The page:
Tiny New Zealand's big role in restorative justice
AUCKLAND, NEW ZEALAND — New Zealanders are generally an unassuming bunch who've distanced themselves from the more belligerent policies of their close cousins, the Australians, and pride themselves on being low-key. But if they were the crowing sort, they could crow modestly about at least two aspects of their domestic policy: the commitment of the white majority to make serious amends to the indigenous Maoris, now just 15 percent of New Zealanders; and the country's innovative experimentation with "restorative" approaches to criminal justice.
One good example of the changing policies is the experience of the family of Mike Roberts, a successful news anchor on national TV. Mr. Roberts strongly self-identifies as a Maori and has, by his own account, "about one-third" Maori blood, but he can't speak much Maori at all. His father had grown up speaking Maori - until, at 14, he was sent to a residential school where Maori was forbidden. He almost completely lost his facility with the tongue. "That's one of my dad's biggest regrets," Roberts says.
Then in 1986, a high-level tribunal ruled that the Maori language certainly constituted one of the Maori "treasures" that the British had promised to protect in the seminal 1840 Treaty of Waitangi.The tribunal recommended several steps the government should take to revive the language and culture, including supporting Maori- language schools, as well as Maori broadcasting.
Maori radio stations have operated locally for some years and a nationwide Maori TV station started up just last year. Roberts's kids, ages 5 and 3, have both been to total-immersion Maori-language preschool programs. Does he think that Maori language and culture will survive in New Zealand?
"If you'd asked me 10 years ago, I would have said no. Now, I'm more optimistic. I think it will."
Signs abound of the commitment that the government and other major national institutions have made to respecting and strengthening Maori language and culture. Many government publications and websites are bilingual. Schools and businesses commission Maori-themed decorations and stage Maori-style ceremonies for key rites of passage. Government employees undergo mandatory training in the meaning of the Treaty of Waitangi.And it's not only Maori language and culture being saved: Steps have also been taken to restore some Maori land and fishing rights.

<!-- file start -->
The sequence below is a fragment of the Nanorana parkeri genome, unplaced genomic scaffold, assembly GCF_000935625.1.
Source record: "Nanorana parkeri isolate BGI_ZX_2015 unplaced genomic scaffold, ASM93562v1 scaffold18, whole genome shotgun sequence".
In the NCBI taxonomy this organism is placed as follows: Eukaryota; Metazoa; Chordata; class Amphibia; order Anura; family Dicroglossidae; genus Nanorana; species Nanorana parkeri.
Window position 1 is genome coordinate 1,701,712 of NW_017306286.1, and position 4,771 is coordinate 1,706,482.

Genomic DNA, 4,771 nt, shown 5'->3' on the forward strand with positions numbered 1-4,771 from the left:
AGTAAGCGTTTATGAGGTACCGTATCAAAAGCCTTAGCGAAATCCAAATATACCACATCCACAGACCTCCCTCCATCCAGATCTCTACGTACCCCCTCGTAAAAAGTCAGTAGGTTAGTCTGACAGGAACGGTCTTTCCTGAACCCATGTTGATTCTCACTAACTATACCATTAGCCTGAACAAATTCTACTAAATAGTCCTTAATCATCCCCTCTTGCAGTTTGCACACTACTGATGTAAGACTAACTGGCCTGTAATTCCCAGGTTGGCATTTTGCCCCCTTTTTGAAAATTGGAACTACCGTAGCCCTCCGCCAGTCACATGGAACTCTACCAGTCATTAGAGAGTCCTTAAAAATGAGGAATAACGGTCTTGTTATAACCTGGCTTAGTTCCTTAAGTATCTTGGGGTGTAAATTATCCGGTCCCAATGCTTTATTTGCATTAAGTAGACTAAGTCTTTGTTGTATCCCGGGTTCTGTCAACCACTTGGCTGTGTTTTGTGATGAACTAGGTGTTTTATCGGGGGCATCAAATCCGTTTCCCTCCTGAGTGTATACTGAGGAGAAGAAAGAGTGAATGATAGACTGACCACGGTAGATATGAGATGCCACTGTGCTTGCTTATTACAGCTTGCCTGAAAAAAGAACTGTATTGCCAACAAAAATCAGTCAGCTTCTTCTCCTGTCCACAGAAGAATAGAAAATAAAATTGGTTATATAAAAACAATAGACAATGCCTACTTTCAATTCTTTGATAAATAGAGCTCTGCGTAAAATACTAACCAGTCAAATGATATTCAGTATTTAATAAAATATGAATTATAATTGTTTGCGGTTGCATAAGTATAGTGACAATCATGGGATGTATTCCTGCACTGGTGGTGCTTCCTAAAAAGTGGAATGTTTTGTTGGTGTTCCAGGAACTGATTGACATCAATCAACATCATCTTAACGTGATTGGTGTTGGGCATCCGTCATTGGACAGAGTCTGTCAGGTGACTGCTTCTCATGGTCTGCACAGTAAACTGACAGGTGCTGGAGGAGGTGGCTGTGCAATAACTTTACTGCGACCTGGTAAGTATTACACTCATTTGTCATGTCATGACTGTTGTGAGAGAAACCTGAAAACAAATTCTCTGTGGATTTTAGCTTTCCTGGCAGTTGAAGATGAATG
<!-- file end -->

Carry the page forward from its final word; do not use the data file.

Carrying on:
Maori culture has also been an influence in the use of New Zealand's restorative-justice processes to supplement and sometimes replace the essentially "retributive" processes of the traditional Western-style justice system.
Judge Fred McElrea sits on the District Court bench here in Auckland - home to a quarter of the nation's 4 million people and to one of its fullest crime dockets. One of Mr. McElrea's former colleagues on the Youth Court, Judge Michael Brown, a Maori, pioneered the Family Group Conference (FGC) method that the Youth Court now uses in place of the more formal criminal-court proceedings.
In a typical FGC, the offender and the victim - and their families - sit with respected community elders in a consultative circle in which the victim can fully express his or her pain and needs for reparation. The group then works to reach agreement on a plan whereby the offender comes to understand the seriousness of the offense and acknowledges this by making some reparation to the victim. This plan is reported to the court system, and all the FGC participants take some responsibility for monitoring follow-through.
In 1993, McElrea started campaigning for the FGC model to be used in adult cases, too. A recent Ministry of Justice evaluation of a one-year pilot project in which 539 adult cases were referred to FGCs found that most victims were very happy with the process. Also, re-offending rates for cases involving more violent crimes and more hardened offenders were noticeably lower in cases referred to FGCs.
"I find this exciting," McElrea said. "Apparently, the conferences managed to 'get through' to them in ways that the court system had not."
Now McElrea and his colleagues plan to continue and expand their use of FGC. They've kept in touch with parallel efforts elsewhere, including some that have also been informed by the cultural wisdom of indigenous peoples. McElrea also noted recent EU directives mandating that all EU countries make restorative-justice systems available by 2006.
But New Zealand is definitely recognized as a leader in this field - as it also is in the attempt to make amends with its indigenous people. Not bad for an unassuming country of just 4 million people.
• Helena Cobban is writing a book about violence and its legacies.